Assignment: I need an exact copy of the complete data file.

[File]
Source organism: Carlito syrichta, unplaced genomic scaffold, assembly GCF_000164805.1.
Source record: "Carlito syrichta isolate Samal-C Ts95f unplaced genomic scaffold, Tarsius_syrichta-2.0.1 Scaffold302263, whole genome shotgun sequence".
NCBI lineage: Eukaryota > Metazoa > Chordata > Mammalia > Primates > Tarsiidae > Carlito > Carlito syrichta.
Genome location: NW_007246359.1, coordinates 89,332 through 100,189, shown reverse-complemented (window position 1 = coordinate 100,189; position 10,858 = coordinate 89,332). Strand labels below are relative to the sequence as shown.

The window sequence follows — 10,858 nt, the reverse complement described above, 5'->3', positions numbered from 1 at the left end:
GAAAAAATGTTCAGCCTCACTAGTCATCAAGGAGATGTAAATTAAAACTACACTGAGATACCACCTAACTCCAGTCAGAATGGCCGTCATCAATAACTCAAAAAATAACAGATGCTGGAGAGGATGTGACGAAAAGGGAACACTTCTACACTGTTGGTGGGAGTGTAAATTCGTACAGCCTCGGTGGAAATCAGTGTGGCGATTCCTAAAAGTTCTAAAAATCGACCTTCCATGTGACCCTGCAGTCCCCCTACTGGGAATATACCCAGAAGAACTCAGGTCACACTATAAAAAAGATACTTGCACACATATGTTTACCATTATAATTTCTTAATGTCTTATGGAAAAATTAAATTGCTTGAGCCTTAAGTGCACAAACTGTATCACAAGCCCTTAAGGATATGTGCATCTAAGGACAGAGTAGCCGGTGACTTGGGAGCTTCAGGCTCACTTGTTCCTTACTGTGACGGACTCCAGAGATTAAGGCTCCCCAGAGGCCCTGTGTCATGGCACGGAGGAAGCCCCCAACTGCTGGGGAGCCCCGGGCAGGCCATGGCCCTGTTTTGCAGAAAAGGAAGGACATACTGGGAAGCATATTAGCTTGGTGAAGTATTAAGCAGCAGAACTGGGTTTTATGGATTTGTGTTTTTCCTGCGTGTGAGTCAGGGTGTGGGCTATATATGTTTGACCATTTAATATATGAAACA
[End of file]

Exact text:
Source organism: Carlito syrichta, unplaced genomic scaffold, assembly GCF_000164805.1.
Source record: "Carlito syrichta isolate Samal-C Ts95f unplaced genomic scaffold, Tarsius_syrichta-2.0.1 Scaffold302263, whole genome shotgun sequence".
NCBI lineage: Eukaryota > Metazoa > Chordata > Mammalia > Primates > Tarsiidae > Carlito > Carlito syrichta.
Genome location: NW_007246359.1, coordinates 89,332 through 100,189, shown reverse-complemented (window position 1 = coordinate 100,189; position 10,858 = coordinate 89,332). Strand labels below are relative to the sequence as shown.

The window sequence follows — 10,858 nt, the reverse complement described above, 5'->3', positions numbered from 1 at the left end:
GAAAAAATGTTCAGCCTCACTAGTCATCAAGGAGATGTAAATTAAAACTACACTGAGATACCACCTAACTCCAGTCAGAATGGCCGTCATCAATAACTCAAAAAATAACAGATGCTGGAGAGGATGTGACGAAAAGGGAACACTTCTACACTGTTGGTGGGAGTGTAAATTCGTACAGCCTCGGTGGAAATCAGTGTGGCGATTCCTAAAAGTTCTAAAAATCGACCTTCCATGTGACCCTGCAGTCCCCCTACTGGGAATATACCCAGAAGAACTCAGGTCACACTATAAAAAAGATACTTGCACACATATGTTTACCATTATAATTTCTTAATGTCTTATGGAAAAATTAAATTGCTTGAGCCTTAAGTGCACAAACTGTATCACAAGCCCTTAAGGATATGTGCATCTAAGGACAGAGTAGCCGGTGACTTGGGAGCTTCAGGCTCACTTGTTCCTTACTGTGACGGACTCCAGAGATTAAGGCTCCCCAGAGGCCCTGTGTCATGGCACGGAGGAAGCCCCCAACTGCTGGGGAGCCCCGGGCAGGCCATGGCCCTGTTTTGCAGAAAAGGAAGGACATACTGGGAAGCATATTAGCTTGGTGAAGTATTAAGCAGCAGAACTGGGTTTTATGGATTTGTGTTTTTCCTGCGTGTGAGTCAGGGTGTGGGCTATATATGTTTGACCATTTAATATATGAAACA